More recently, in 2019, Japanese tanker Kokuka Courageous and the Norwegian-owned Front Altair were struck by limpet mines. A press release had noted that “the limpet mine that was used does bear a striking resemblance to that which has been publicly displayed in Iranian military parades…there are distinguishing features.” However, Iran denied any involvement and Iranian Defense Minister General Amir Hatami said allegations that Tehran was behind the tanker attacks was “totally a lie” and meant to tarnish Iran’s image.
Gray Zone Operations
There is no clear definition of Gray Zone operations but there are numerous interpretations or understandings of the term. For instance “gray-zone activities are considered gradualist campaigns by state and non-state actors that combine non-military and quasi-military tools and fall below the threshold of armed conflict. They aim to thwart, destabilize, weaken, or attack an adversary, and they are often tailored toward the vulnerabilities of the target state”.
For instance, the Chinese fishing fleet has been at the forefront to enforce China’s territorial claims in the South China Sea. Similarly, the Iranian Revolutionary Guard Corps (IRGC) Navy captured British Royal Navy sailors and marines in the disputed waters off the coast between Iraq and Iran. Britain said two boatloads of sailors and marines had searched a cargo ship in Iraqi waters on a U.N. approved mission when Iranian gunboats encircled and captured them.
These operations fall under the category of Gray Zone and are becoming increasingly popular in the context of South China Sea: “With the backing and guidance of CG [Chinese Coast Guard] cadres, China’s irregular forces have assisted in reclamation activities around disputed islands, provided escort services to fishermen in contested waters, and even challenged oil rigs and non-Chinese military presence in the South China Sea. All aspects of militia operations in the South China Sea and East Sea are reportedly controlled by the higher echelons of China’s military leadership.” Similarly, it has been noted that the new Chinese Regulations encourage Gray Zone operations and “expand the scope of “gray zone” conflict” that could unfold into a “ticking time bomb”.
Meanwhile an expansive understanding of the term notes that the “gray zone phenomenon is also referred to as hybrid threats, sharp power, political warfare, malign influence, irregular warfare, and modern deterrence”. This combines and constitutes the politico-diplomatic-strategic-economic-technological space in which States react and respond to incidents.
For instance, Iran has been under UN sanctions resulting in blocking its arms imports/exports, freezing assets, and banning the trade marked by oil and gas export embargoes. In June this year, the Greek Government ordered detention of a ship—apparently at the behest of the US—to enforce sanctions against Iran’s oil export efforts. In a tit for tat move, Iran’s Supreme Leader ordered the Iranian Revolutionary Guards Corps to apprehend two Greek oil tankers operating in the Persian Gulf, as retaliation for the capture of the tanker bearing Iranian oil off Greece. “The Greek court finally ordered the return of the detained tanker and its cargo to the owner and the Greek government carried out the order. Greece’s climb down is likely to complicate the international effort to reach agreement with Iran on the scaling back of its nuclear programme.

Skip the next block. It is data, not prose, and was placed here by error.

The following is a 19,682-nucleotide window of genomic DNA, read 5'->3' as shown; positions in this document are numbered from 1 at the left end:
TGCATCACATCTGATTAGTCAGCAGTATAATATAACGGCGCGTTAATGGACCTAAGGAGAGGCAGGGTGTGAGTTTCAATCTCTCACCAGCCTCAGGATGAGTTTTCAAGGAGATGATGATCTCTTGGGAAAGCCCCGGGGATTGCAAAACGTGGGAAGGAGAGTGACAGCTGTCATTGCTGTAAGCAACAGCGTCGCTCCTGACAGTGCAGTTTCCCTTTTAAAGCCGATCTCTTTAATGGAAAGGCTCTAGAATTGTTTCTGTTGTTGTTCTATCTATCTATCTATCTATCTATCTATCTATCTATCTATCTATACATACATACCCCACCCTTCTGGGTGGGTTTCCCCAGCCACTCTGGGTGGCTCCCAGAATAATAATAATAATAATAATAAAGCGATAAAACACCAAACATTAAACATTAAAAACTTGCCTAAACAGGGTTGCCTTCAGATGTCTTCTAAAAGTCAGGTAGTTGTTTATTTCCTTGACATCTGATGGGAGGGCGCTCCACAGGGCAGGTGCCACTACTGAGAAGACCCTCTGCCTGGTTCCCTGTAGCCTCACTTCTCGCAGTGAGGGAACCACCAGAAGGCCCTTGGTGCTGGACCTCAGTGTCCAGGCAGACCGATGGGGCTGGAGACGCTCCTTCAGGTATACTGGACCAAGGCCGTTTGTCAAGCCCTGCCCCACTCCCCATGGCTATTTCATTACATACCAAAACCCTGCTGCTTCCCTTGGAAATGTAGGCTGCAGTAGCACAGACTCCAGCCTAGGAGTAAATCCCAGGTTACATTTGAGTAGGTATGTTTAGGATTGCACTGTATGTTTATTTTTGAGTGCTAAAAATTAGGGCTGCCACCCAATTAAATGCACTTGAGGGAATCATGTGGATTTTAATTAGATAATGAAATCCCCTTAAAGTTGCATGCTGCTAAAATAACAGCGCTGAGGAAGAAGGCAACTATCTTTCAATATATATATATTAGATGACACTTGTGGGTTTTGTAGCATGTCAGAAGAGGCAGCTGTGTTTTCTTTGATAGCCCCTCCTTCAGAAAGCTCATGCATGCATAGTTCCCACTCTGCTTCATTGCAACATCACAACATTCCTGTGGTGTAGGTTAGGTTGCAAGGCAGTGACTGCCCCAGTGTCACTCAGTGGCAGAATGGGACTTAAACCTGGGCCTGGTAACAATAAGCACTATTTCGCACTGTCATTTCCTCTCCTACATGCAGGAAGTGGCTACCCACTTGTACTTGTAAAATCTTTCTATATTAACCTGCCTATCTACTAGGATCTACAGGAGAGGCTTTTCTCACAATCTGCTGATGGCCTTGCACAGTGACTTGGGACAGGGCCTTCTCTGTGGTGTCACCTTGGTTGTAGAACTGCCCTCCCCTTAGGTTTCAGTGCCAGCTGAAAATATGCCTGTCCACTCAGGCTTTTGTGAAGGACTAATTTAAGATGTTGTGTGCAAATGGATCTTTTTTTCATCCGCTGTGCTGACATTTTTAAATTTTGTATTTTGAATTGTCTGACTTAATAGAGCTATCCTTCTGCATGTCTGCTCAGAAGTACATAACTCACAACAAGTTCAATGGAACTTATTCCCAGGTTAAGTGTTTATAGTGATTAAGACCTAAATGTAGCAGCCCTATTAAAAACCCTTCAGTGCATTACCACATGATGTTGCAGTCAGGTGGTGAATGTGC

The Indian Context
An Indian understanding of the term reads as “Grey zone activities involve consciously seeking political objectives through meticulously planned operations… The main purpose of grey zone activities is to keep the warfare non-kinetic, keeping it below the threshold level of war (kinetic)” and “frustrate and confuse the enemy but they still do not have enough reasons to go in for a war”. It further goes on to argue that “India should identify and initiate grey zone activities rather than reacting to it; create a national grey zone policy and Standard Operating Procedures (SOP); and SOP should recommend a moderate grey zone stance at all times.”
Chinese Gray Zone Operations in Indian Ocean
The presence of Chinese surveillance ships and fishing fleet in the Indian Ocean can be construed as gray zone warfare. As many as “four to six Chinese research vessels are known to be operating in the IOR”. Similarly, over 600 Chinese fishing vessels enter the Indian Ocean annually. An Indian Navy tweet reads “Indian Navy aircraft spotted the movement of Chinese distant-water fishing fleet, supported by People’s Liberation Army Navy ships, in western Indian Ocean Region when they were moving towards Morocco.”
Besides engaging in IUU fishing, the Chinese fishing fleet is part of the military surveillance and intelligence networks. Experts argue that “many of these fishing vessels are indistinguishable from China’s ordinary fishing fleet, as they engage in a variety of peacetime missions and receive military training to conduct operations during armed hostilities.”
Gray Zone operations in the maritime medium are perhaps the most complex given that it is difficult to continuously patrol or keep the domain under constant surveillance. States and their navies have now begun to choose parallel agencies to engage in warfare. In that context, civilian marine scientific research vessels are a popular choice. However the fishing vessels emerge as the preferred given that by deploying such vessels it is difficult to accuse another State of its involvement in military activities.